Category: nickname names
By Linda Rosenkrantz
Here is Part 2 of our search for fresh vintage nickname names, and this time we’re looking at boys’ names that at one time registered on the Top 1000 list.
Bear in mind, though, that, because of the growth of the overall population we can sometimes be dealing with a vastly different number set between then and now. For example, when Ned peaked in 1907 at Number 291, that figure represented a mere 54 boys, whereas Number 291 in 2014 (Hector) was given to 1,209 boys.
Some of these names have long been completely off the radar, while others will be somewhat more familiar.
Nickname-names have taken hold in the U.K., and the U.S. hasn’t been completely immune to this trend. The two countries may favor different nicknames, and the trend may be more popular in the U.K., but the trend is evident in both countries.
Generic nicknames for boys is a baby name trend that some parents detest, and others are eager to embrace. But how much use and history do some of these names have? Here’s a close look at two.
Buddy is a slang word meaning “friend, companion.” It may be an affectionate alteration of the word brother, but there is an eighteenth century English and Welsh dialect word butty, meaning “work-mate,” which was used by coal miners. This goes back to the sixteenth century term booty fellow, given to a partner that you share your booty or plunder with; thanks to pirate movies, we know that booty has nothing to do with boots or buttocks, but means “gains, rewards,” often with connotations of being ill-gotten. Interestingly, we still sometimes jokingly introduce a friend as our partner in crime.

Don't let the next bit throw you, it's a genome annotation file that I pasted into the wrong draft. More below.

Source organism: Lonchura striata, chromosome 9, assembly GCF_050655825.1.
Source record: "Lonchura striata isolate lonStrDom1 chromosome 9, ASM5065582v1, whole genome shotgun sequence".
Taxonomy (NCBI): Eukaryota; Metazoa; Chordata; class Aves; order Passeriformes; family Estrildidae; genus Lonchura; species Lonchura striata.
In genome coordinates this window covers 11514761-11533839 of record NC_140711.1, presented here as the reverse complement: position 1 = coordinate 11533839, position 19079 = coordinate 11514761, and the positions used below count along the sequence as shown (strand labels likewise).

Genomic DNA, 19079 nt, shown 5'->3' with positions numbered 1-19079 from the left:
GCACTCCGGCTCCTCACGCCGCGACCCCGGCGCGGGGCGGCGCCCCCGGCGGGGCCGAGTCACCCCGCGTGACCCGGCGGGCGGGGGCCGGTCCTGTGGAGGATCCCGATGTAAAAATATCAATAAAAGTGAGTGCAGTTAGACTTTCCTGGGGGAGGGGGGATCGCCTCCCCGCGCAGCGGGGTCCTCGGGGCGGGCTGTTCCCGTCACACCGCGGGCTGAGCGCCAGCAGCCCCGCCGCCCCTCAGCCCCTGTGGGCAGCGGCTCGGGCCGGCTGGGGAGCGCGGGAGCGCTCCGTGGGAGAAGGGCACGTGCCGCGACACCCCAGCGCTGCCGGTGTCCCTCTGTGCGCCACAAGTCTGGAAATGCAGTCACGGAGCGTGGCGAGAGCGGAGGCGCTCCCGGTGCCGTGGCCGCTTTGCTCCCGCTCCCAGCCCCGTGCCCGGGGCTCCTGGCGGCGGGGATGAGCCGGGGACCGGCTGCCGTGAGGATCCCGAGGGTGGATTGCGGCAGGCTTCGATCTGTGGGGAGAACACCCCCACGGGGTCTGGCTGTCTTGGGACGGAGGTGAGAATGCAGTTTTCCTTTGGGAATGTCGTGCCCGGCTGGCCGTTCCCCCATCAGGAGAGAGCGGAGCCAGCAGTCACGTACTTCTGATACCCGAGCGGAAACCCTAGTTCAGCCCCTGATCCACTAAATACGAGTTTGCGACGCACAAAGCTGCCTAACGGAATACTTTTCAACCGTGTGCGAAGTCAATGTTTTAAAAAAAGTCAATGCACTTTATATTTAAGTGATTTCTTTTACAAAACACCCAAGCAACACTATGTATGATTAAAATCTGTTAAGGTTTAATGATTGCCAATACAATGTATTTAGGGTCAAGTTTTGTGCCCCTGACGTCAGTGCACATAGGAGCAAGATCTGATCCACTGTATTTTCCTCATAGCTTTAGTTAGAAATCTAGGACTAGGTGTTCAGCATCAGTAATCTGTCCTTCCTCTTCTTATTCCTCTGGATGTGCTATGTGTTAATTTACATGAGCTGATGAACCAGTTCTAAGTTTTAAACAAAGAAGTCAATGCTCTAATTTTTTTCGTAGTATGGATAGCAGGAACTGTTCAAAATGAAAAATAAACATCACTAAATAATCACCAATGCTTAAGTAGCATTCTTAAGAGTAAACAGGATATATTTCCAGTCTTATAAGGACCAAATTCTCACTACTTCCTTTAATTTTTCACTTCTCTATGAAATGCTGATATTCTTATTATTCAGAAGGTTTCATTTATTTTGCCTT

It’s tempting to predict the future. Difficult, too.
Twenty years later, it’s all come true!
But it’s also become increasingly difficult to imagine what’s next for names, and the most recent high profile birth announcements illustrate why.
In our anything-goes age, possibilities abound. From Arabella to Zhang, the names parents are choosing make for an eclectic bunch.
And yet there are definite trends to spot and celebrate in this creative and daring age.
What names are quintessentially ‘British’?
I see this question a lot but it’s a hard one to pin down. Do we mean solely British in origin, or only British in use? When Prince George was born our media heralded it as a “quintessentially British” name — and why not? We’ve had numerous kings bear the name, and it’s even the name of the patron saint of England. But George was originally a Greek name, brought late into our Royalty by German Hanovarians. Ask many Americans and the first George they think of is Washington or Bush.
For me, the quintessentially British names are those which are very familiar to us as a nation, that have been or are currently popular, but are little used in America, Canada, Australia and other English-speaking countries. Names such as Nicola – our darling of the 70s – Darcy, Imogen, Poppy, Freya, Alfie, Jenson, Gareth, Alistair and Finlay.